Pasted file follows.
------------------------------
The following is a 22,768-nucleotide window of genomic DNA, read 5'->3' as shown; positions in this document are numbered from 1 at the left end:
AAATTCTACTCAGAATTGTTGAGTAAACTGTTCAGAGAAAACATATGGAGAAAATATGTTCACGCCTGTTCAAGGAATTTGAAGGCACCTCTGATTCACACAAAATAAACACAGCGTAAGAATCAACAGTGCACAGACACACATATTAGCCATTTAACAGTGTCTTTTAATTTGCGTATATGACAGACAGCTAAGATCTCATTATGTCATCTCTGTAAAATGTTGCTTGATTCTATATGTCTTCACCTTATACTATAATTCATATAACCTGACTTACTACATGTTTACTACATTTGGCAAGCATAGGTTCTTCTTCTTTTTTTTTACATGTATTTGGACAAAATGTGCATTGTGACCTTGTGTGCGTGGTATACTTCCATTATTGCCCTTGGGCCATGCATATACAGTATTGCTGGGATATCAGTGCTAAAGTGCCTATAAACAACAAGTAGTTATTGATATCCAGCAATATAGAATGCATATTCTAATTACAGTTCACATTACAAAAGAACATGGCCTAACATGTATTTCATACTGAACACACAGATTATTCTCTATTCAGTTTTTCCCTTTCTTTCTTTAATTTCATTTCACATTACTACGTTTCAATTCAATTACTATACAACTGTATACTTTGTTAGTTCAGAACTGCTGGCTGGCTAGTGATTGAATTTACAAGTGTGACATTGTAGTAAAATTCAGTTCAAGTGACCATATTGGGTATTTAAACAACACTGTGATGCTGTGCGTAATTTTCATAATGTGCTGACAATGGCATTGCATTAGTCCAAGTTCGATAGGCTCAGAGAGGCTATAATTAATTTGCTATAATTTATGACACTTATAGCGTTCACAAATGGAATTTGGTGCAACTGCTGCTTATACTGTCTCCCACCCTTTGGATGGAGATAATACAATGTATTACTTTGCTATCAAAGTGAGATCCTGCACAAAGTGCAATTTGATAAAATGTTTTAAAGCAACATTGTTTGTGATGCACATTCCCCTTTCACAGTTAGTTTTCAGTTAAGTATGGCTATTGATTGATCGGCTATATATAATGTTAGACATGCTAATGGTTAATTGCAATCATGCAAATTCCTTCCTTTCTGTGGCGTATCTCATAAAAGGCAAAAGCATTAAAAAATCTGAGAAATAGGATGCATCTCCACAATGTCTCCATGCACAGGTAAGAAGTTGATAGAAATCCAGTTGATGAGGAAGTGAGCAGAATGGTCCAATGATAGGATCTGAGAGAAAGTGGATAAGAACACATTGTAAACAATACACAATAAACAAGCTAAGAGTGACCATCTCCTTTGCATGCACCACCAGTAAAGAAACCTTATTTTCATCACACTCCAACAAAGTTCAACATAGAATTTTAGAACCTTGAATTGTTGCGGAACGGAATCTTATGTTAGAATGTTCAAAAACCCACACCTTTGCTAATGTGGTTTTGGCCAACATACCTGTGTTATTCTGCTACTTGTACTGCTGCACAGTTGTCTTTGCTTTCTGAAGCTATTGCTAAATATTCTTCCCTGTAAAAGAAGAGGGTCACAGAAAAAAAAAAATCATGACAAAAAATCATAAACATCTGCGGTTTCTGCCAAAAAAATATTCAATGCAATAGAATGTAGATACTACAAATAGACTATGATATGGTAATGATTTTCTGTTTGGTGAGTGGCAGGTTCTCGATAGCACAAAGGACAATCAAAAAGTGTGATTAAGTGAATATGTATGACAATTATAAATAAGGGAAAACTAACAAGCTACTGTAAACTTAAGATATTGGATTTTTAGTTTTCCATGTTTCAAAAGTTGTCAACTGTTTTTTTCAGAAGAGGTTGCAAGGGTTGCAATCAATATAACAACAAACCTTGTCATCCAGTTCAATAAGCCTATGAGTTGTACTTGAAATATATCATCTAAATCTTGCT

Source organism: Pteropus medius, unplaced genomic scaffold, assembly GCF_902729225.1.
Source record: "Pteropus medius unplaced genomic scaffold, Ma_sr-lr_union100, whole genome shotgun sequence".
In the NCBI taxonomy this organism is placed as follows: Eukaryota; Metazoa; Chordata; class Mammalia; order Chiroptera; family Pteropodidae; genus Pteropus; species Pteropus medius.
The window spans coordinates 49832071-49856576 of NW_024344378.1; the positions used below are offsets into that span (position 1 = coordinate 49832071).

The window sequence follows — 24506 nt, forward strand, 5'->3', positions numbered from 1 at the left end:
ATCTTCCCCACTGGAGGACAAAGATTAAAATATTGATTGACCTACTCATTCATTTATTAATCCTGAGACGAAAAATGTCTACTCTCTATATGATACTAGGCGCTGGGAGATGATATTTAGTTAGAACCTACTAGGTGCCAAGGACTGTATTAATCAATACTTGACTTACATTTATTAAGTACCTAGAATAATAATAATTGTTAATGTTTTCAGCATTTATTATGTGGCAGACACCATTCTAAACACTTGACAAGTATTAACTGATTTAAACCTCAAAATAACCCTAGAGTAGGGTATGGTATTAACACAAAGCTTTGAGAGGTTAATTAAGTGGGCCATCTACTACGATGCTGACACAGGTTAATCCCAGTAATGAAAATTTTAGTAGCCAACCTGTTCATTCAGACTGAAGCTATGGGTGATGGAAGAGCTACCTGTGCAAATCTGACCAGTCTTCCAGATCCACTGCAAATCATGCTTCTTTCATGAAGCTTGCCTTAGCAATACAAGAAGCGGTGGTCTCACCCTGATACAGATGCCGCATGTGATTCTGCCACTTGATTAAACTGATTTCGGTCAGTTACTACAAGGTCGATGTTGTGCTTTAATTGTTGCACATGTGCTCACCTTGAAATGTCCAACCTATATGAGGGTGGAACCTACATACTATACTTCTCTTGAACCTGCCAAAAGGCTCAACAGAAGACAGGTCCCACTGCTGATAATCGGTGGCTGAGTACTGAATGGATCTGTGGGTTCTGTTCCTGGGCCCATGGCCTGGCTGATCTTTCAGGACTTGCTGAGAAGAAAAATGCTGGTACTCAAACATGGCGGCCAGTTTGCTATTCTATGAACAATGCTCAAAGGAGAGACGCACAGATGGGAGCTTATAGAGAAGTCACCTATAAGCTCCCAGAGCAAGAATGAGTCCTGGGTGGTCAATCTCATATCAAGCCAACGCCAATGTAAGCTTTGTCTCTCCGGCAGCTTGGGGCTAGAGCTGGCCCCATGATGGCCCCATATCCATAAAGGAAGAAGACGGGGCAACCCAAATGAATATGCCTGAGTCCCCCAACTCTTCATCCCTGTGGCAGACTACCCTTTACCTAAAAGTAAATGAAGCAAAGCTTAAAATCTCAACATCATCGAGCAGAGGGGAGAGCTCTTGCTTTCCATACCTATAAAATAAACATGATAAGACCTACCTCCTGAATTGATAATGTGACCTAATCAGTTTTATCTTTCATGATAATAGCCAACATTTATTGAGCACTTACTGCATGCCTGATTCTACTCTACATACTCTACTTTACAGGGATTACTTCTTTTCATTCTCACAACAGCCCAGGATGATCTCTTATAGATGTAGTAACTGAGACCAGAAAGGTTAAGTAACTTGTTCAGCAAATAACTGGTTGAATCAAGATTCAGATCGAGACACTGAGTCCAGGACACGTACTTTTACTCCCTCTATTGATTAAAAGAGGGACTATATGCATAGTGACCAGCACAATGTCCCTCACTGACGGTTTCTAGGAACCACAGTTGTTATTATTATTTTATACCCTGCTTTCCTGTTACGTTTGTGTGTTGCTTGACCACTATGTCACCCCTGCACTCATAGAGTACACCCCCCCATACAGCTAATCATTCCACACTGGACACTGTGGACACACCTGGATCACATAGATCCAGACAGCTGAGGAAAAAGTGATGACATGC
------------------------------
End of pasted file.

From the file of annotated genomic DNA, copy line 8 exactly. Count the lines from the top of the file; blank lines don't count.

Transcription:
ATCTTCCCCACTGGAGGACAAAGATTAAAATATTGATTGACCTACTCATTCATTTATTAATCCTGAGACGAAAAATGTCTACTCTCTATATGATACTAGGCGCTGGGAGATGATATTTAGTTAGAACCTACTAGGTGCCAAGGACTGTATTAATCAATACTTGACTTACATTTATTAAGTACCTAGAATAATAATAATTGTTAATGTTTTCAGCATTTATTATGTGGCAGACACCATTCTAAACACTTGACAAGTATTAACTGATTTAAACCTCAAAATAACCCTAGAGTAGGGTATGGTATTAACACAAAGCTTTGAGAGGTTAATTAAGTGGGCCATCTACTACGATGCTGACACAGGTTAATCCCAGTAATGAAAATTTTAGTAGCCAACCTGTTCATTCAGACTGAAGCTATGGGTGATGGAAGAGCTACCTGTGCAAATCTGACCAGTCTTCCAGATCCACTGCAAATCATGCTTCTTTCATGAAGCTTGCCTTAGCAATACAAGAAGCGGTGGTCTCACCCTGATACAGATGCCGCATGTGATTCTGCCACTTGATTAAACTGATTTCGGTCAGTTACTACAAGGTCGATGTTGTGCTTTAATTGTTGCACATGTGCTCACCTTGAAATGTCCAACCTATATGAGGGTGGAACCTACATACTATACTTCTCTTGAACCTGCCAAAAGGCTCAACAGAAGACAGGTCCCACTGCTGATAATCGGTGGCTGAGTACTGAATGGATCTGTGGGTTCTGTTCCTGGGCCCATGGCCTGGCTGATCTTTCAGGACTTGCTGAGAAGAAAAATGCTGGTACTCAAACATGGCGGCCAGTTTGCTATTCTATGAACAATGCTCAAAGGAGAGACGCACAGATGGGAGCTTATAGAGAAGTCACCTATAAGCTCCCAGAGCAAGAATGAGTCCTGGGTGGTCAATCTCATATCAAGCCAACGCCAATGTAAGCTTTGTCTCTCCGGCAGCTTGGGGCTAGAGCTGGCCCCATGATGGCCCCATATCCATAAAGGAAGAAGACGGGGCAACCCAAATGAATATGCCTGAGTCCCCCAACTCTTCATCCCTGTGGCAGACTACCCTTTACCTAAAAGTAAATGAAGCAAAGCTTAAAATCTCAACATCATCGAGCAGAGGGGAGAGCTCTTGCTTTCCATACCTATAAAATAAACATGATAAGACCTACCTCCTGAATTGATAATGTGACCTAATCAGTTTTATCTTTCATGATAATAGCCAACATTTATTGAGCACTTACTGCATGCCTGATTCTACTCTACATACTCTACTTTACAGGGATTACTTCTTTTCATTCTCACAACAGCCCAGGATGATCTCTTATAGATGTAGTAACTGAGACCAGAAAGGTTAAGTAACTTGTTCAGCAAATAACTGGTTGAATCAAGATTCAGATCGAGACACTGAGTCCAGGACACGTACTTTTACTCCCTCTATTGATTAAAAGAGGGACTATATGCATAGTGACCAGCACAATGTCCCTCACTGACGGTTTCTAGGAACCACAGTTGTTATTATTATTTTATACCCTGCTTTCCTGTTACGTTTGTGTGTTGCTTGACCACTATGTCACCCCTGCACTCATAGAGTACACCCCCCCATACAGCTAATCATTCCACACTGGACACTGTGGACACACCTGGATCACATAGATCCAGACAGCTGAGGAAAAAGTGATGACATGC